I was recently contacted by Bliss, the UK charity for premature and sick babies, regarding their new initiative for preemie parents. They asked parents of babies in NICU how friends and relatives could help them during their difficult situation; and based on their responses Bliss created a selection of cards to celebrate such milestones as coming off oxygen and having a first cuddle. Given that this subject is close to my heart, I was more than happy to help share the information NICU parents want you to know so that you’re not left wondering how can I support my friend with her preemie baby?
When Pixie arrived it was amid a whirlwind of emotions – mostly fierce anxiety and fiercer love.
It took me a long while to write about what happened during Pixie’s birth because despite many women experiencing far worse, it was a traumatic time. Suffice to say things did not pan out as I’d expected or hoped, and there were very frightening moments during which I feared for my baby’s safety.
Yet I was one of the lucky ones.
Pixie was never poorly enough to be in an incubator, nor was she on oxygen. Born 18 days early, she wasn’t even technically premature – though she presented as prem. As we were sent home with everything looking good, we never even stayed in NICU. However we were readmitted to a different ward just a few hours after leaving hospital, at which point Pixie was tube-fed for several days. During that time instead of nursing my baby daughter, I was expressing day and night in the hope I’d eventually be able to continue breastfeeding.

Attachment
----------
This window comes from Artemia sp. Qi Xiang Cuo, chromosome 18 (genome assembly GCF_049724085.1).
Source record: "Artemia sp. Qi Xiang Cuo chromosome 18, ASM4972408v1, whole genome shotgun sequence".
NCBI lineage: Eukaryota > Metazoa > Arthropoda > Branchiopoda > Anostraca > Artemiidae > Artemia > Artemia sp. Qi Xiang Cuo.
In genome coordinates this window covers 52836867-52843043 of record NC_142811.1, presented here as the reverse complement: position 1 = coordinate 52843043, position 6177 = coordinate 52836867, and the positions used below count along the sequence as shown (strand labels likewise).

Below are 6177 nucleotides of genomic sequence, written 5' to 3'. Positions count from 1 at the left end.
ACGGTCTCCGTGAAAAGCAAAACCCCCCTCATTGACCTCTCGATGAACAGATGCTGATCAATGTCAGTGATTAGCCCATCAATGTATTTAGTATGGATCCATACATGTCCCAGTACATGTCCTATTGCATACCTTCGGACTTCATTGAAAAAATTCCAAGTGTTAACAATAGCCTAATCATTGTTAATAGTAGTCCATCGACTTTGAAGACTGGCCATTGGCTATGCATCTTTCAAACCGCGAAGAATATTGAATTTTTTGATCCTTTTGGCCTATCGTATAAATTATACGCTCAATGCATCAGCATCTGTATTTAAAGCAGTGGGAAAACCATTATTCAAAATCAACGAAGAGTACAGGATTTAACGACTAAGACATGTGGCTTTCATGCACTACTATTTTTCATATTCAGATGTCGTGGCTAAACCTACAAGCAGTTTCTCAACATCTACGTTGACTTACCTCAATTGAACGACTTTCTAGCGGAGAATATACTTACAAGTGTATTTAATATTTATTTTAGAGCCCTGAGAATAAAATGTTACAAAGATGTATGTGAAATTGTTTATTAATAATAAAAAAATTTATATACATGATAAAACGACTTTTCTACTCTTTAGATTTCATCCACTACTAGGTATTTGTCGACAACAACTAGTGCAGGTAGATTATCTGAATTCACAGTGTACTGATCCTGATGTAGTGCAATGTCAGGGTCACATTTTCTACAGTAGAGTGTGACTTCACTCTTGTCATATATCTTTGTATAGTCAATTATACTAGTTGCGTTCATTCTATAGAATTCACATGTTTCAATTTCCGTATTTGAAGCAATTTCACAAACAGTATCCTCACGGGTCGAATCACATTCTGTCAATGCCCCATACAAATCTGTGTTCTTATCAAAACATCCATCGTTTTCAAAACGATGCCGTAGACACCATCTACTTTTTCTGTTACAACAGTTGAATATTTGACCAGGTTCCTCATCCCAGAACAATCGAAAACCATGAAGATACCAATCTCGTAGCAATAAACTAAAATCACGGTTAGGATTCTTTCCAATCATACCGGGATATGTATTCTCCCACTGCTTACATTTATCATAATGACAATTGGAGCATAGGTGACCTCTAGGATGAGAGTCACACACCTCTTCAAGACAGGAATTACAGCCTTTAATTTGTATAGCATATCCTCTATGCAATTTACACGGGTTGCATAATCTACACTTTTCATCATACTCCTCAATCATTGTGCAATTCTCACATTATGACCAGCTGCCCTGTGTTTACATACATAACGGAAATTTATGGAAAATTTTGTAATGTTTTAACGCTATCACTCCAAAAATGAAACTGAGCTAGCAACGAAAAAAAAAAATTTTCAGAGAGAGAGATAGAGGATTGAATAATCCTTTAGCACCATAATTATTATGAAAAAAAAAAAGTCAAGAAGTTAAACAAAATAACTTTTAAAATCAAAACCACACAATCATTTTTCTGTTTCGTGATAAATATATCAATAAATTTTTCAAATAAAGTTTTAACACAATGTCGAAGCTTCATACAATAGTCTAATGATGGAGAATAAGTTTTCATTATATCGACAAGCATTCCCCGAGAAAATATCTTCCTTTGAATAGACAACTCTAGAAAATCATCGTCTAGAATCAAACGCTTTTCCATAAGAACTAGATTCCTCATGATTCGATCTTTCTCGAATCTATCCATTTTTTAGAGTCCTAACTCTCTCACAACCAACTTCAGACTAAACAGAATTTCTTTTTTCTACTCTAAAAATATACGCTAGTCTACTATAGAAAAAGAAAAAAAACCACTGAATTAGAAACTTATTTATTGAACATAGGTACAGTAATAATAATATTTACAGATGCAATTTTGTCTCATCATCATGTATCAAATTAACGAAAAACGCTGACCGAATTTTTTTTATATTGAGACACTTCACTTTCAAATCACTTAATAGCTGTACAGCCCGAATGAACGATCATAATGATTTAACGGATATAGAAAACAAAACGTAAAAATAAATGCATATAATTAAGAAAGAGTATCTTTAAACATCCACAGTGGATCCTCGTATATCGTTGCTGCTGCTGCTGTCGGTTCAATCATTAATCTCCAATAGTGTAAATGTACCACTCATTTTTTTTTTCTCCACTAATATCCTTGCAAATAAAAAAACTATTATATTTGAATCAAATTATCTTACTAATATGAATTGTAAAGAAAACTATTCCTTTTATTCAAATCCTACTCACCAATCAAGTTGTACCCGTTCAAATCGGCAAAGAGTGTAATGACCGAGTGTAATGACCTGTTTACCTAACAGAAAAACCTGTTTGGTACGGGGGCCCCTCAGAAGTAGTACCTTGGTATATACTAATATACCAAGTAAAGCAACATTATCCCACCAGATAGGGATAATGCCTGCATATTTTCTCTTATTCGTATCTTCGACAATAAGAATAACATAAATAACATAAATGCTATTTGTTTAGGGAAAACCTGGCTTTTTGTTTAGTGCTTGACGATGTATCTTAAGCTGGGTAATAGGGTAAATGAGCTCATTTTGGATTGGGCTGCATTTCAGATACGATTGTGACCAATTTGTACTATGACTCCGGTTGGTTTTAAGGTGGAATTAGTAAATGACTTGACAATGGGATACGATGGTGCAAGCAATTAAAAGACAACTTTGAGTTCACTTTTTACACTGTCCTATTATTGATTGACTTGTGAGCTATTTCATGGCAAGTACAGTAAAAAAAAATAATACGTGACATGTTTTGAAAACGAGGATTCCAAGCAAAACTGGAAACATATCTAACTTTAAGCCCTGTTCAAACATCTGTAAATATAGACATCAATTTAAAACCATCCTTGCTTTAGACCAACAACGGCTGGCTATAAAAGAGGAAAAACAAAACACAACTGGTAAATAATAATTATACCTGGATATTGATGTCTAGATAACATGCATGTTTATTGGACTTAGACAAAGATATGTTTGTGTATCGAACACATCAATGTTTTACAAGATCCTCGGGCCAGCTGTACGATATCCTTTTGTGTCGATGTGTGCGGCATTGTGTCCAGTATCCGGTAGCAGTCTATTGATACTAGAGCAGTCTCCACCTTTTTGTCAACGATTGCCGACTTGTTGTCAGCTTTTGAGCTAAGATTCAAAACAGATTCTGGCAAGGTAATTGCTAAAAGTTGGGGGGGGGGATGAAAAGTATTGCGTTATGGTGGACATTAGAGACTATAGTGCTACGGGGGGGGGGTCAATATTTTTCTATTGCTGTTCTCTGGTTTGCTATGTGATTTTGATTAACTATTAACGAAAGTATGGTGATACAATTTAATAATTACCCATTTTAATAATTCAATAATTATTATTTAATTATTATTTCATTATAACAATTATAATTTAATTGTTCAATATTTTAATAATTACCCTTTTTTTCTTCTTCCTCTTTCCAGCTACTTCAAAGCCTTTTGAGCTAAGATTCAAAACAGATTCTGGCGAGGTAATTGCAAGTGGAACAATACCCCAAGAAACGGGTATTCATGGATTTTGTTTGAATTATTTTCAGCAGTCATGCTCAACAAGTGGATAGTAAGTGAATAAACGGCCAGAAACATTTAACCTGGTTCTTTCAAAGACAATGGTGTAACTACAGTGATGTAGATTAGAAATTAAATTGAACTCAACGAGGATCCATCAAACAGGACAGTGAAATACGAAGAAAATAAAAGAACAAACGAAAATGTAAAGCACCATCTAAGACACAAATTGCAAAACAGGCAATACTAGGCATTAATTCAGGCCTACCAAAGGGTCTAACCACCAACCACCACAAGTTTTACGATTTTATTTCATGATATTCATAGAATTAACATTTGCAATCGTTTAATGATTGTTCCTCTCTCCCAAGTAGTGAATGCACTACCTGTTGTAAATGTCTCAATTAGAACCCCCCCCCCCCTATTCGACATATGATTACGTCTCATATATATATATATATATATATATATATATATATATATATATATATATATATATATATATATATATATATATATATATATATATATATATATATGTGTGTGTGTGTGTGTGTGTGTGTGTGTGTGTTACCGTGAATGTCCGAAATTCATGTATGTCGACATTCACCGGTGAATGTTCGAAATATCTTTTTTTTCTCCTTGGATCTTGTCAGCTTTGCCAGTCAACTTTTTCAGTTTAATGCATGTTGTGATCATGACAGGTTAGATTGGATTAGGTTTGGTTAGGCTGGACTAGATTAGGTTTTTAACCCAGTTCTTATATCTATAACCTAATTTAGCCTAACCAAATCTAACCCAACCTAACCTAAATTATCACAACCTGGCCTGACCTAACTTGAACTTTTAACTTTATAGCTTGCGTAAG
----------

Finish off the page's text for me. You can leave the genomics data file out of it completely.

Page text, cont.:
It was stressful and scary and a time littered with ‘what if’s and ‘how’s and ‘why’s.
Nothing can prepare you for it, and nothing can make it better – except the vital news that your baby is safe. But there are many ways that it can be made worse – particularly when somebody inadvertently says the wrong thing. And so to combat this, Bliss created a lovely gift pack of cards for friends and relatives of preemie parents, to help them to celebrate the positive moments.
Because that’s all we really want besides assurance that baby is going to be okay: to feel normal and to do the ordinary, beautiful new-parent bit of celebrating our new infant.
That may be one of the saddest parts of caring for a poorly baby: not only are you torn up inside through fear (after one of the most physically demanding challenges of your life) – you’re also robbed of the precious memories you should be making with your newborn in the first days following their birth. Having a preemie baby turns your world upside down, and anything friends or relatives can do to ease that is a blessing.